A Quiet Day


  1. WendyNC

    Maggie, I’ve been up to my ears, but have been reading along and wanted to take a moment to say how glad I am for you that the Chronic Kidney Disease diagnosis was wrong.

    It has been delightful reading about Rideau Camp and the joy you and Attila are finding in it.

  2. The thing with phones has me all discombobulated. We have a landline still. We have one cell phone that Paul uses only for emergencies while working on the ocean or driving. Otherwise it is turned “off.” I heard the other night that landlines are soon to become obsolete. I have no interest in a smart phone. So what do we do, we dinosaurs who still like the old ways? We just get kicked to the gutter and ignored. I don’t trust the internet to always be “there” and with everyone only using/having cellphones that use internet, what if there’s a huge black-out? Bring back land-lines!

  3. Thanks Wendy! Actually I have been thinking about you for the last week or so, hope the up-to-your-ears stuff is good stuff, or at least benign stuff, good to hear from you.

    The Rideau Camp was a fluke find, just one of those things that seems it was meant to be, as the pieces just fell together. And the odd thing about it was, that I experienced no distress about channeling resources into the purchase. Usually I feel slightly uncomfortable when we spend more than a few dollars, but the purchase of the camp did not give me even a twinge. We found it and bought it from our hearts, and not our heads, not thinking for one second about finances, or even investment. Of course we had already worked out the financial end of things before we started looking at properties, so that shock had already been processed and tucked away.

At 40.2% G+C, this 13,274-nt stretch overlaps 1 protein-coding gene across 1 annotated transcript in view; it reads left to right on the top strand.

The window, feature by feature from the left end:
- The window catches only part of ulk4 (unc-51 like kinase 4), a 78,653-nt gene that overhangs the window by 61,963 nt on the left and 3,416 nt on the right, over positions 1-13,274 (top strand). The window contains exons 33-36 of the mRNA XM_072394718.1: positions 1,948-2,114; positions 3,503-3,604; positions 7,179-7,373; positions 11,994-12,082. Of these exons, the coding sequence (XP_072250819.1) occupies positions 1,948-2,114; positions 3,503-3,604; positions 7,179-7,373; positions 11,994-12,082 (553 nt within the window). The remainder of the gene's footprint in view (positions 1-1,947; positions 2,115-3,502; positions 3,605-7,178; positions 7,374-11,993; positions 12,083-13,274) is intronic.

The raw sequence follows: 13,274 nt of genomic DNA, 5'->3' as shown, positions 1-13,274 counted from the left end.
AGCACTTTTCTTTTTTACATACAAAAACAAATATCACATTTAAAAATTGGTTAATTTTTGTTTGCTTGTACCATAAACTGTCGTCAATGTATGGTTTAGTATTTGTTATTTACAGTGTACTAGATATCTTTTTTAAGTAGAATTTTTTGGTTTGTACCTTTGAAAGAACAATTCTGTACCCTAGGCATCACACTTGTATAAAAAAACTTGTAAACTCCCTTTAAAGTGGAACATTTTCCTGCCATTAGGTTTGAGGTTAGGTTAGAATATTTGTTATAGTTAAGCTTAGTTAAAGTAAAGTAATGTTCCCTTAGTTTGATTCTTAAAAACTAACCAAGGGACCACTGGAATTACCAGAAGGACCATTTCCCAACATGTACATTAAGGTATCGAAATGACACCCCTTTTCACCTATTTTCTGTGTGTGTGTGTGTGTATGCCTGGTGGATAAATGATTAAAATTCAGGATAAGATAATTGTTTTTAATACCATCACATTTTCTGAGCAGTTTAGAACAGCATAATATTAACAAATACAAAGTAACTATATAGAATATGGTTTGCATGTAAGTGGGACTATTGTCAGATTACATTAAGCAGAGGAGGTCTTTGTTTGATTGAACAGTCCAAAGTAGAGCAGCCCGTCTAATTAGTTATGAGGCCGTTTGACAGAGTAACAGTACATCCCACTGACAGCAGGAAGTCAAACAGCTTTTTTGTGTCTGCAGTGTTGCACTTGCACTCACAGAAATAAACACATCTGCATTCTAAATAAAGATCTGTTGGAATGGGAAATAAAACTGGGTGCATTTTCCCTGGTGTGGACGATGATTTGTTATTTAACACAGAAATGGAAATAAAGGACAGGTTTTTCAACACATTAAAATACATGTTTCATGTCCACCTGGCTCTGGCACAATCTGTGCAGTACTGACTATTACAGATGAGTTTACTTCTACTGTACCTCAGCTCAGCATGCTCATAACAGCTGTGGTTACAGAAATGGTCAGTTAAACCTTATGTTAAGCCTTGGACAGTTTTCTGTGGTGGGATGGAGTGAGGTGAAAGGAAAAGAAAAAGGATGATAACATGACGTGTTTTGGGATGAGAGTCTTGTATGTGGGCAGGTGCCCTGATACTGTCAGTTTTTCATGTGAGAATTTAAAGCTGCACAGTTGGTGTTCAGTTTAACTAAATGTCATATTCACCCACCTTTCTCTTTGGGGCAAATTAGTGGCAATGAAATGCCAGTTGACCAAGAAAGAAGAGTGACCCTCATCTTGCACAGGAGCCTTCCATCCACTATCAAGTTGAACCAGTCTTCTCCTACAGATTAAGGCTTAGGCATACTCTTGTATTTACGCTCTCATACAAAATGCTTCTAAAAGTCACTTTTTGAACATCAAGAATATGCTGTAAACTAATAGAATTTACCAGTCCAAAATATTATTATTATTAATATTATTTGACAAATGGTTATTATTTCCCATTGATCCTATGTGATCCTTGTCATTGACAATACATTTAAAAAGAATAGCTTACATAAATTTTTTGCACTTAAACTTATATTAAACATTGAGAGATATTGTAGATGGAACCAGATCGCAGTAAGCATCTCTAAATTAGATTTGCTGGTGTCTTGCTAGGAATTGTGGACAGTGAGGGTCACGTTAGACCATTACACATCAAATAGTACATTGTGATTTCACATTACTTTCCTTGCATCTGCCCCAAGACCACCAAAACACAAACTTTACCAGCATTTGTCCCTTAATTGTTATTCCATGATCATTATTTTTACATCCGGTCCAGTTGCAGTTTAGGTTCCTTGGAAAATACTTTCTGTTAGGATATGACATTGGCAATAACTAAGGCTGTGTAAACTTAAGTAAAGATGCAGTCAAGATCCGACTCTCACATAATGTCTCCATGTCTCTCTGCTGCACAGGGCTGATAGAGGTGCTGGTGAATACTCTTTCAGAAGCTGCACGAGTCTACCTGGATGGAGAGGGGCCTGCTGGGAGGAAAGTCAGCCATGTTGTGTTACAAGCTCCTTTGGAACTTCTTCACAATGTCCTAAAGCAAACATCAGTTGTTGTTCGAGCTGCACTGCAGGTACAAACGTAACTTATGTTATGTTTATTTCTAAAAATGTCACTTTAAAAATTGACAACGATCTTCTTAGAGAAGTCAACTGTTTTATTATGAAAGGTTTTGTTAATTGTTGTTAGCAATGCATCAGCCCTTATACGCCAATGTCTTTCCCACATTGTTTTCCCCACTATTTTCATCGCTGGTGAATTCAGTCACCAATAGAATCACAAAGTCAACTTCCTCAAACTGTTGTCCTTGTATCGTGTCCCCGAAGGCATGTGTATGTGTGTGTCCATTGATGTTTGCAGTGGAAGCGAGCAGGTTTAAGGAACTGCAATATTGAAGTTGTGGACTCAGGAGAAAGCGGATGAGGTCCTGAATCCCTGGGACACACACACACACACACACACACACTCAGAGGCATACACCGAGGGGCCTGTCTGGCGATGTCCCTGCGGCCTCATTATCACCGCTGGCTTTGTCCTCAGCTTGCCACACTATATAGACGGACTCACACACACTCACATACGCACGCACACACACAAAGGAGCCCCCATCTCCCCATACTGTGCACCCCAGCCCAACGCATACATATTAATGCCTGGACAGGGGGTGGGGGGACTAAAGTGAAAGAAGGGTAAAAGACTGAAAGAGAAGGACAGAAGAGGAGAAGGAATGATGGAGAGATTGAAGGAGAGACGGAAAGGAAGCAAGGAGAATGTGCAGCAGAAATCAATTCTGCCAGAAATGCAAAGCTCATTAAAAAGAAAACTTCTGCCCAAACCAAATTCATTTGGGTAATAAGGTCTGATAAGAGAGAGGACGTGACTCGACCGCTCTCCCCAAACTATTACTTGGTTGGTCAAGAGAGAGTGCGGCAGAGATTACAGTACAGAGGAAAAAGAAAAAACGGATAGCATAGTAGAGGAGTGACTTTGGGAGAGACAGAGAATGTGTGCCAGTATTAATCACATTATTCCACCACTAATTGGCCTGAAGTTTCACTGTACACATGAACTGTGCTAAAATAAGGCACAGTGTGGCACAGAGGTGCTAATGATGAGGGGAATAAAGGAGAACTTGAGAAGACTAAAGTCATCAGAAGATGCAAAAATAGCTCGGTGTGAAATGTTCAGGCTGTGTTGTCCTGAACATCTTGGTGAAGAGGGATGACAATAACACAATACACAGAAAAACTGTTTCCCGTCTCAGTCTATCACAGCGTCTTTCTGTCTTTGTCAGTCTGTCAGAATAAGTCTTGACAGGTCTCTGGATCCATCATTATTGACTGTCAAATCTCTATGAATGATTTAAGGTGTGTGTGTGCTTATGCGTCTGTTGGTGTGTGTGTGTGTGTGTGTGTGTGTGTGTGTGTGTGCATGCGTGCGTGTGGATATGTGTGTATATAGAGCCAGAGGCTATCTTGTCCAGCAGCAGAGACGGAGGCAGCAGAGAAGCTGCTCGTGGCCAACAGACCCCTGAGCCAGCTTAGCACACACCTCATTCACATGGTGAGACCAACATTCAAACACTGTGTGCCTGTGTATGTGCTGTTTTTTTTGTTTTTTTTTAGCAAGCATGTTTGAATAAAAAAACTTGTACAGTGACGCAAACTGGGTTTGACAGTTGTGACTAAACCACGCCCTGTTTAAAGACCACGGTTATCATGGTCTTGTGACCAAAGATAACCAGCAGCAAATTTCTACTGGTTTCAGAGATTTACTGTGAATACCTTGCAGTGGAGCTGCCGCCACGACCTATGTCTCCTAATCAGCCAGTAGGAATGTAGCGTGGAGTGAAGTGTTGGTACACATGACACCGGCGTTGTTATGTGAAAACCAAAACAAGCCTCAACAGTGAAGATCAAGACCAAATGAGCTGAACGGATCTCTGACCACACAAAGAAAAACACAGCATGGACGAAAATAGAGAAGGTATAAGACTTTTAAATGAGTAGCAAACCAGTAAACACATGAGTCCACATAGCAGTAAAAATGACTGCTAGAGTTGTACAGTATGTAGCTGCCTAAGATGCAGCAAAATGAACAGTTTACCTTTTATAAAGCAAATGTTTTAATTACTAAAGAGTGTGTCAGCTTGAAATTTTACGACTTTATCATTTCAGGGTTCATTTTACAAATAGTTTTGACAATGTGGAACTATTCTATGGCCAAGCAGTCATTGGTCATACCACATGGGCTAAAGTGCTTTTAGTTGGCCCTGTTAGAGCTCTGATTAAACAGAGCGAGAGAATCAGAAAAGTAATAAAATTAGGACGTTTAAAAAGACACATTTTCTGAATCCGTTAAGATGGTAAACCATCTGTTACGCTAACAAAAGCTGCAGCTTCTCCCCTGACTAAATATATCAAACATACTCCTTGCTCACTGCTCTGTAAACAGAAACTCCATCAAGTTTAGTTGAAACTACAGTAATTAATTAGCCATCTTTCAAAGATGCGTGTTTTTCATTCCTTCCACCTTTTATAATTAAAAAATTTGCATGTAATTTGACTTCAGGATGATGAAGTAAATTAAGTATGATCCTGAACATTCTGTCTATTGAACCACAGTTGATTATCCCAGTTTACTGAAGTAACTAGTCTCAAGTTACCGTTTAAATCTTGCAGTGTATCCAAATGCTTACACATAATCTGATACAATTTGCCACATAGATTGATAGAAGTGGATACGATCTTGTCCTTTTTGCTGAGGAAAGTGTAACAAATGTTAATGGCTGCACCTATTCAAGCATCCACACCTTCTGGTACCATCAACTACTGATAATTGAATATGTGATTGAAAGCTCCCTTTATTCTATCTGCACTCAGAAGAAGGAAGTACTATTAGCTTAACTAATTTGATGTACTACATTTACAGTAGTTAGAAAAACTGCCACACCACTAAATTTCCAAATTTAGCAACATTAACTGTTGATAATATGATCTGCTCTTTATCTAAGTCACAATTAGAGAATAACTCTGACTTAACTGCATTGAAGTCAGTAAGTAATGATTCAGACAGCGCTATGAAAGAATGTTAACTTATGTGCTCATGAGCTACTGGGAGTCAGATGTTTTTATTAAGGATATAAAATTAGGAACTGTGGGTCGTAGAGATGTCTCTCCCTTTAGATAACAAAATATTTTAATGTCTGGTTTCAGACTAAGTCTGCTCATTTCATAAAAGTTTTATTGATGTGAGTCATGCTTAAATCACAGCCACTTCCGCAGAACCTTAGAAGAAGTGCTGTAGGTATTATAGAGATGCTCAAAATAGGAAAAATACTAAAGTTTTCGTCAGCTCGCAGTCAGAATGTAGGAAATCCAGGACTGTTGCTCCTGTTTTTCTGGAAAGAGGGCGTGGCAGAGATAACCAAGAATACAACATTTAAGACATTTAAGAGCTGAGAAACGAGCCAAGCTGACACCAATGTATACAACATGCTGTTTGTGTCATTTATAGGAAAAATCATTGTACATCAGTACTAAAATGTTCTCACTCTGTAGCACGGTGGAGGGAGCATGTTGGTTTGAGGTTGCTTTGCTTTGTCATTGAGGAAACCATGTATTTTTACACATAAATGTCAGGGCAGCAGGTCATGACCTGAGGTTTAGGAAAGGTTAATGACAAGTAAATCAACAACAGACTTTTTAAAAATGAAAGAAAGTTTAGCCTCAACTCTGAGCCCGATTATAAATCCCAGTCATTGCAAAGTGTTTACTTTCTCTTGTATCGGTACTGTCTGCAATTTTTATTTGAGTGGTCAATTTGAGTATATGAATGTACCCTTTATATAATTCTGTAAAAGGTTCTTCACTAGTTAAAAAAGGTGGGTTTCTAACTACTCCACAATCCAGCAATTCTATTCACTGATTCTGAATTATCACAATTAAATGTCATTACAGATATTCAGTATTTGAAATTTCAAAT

4. Diane, I originally got going with computer hardware and software in the 1980s/1990s, when I was doing my PhD, didn’t know a lot about computers, and was at the mercy of a somewhat misanthropic techie. I spent a year after that painfully teaching myself the ropes, and it was painful, quite a few sleepless nights. I was determined never to need a techie again, and I have basically accomplished that goal.
    I began to appreciate time spent with computers as a time and place where I could follow my own curiousity freely, and it became a sort of refuge, a place and time where I could think my own thoughts, establish my own priorities, and only consider what I wanted to do. My need for a quiet place to be lessened when the children flew the nest, and has continued to lessen over the years. But I still find it relaxing to putz around in the digital world… my giant, seemingly endless encyclopedia, and constant source of new software to learn.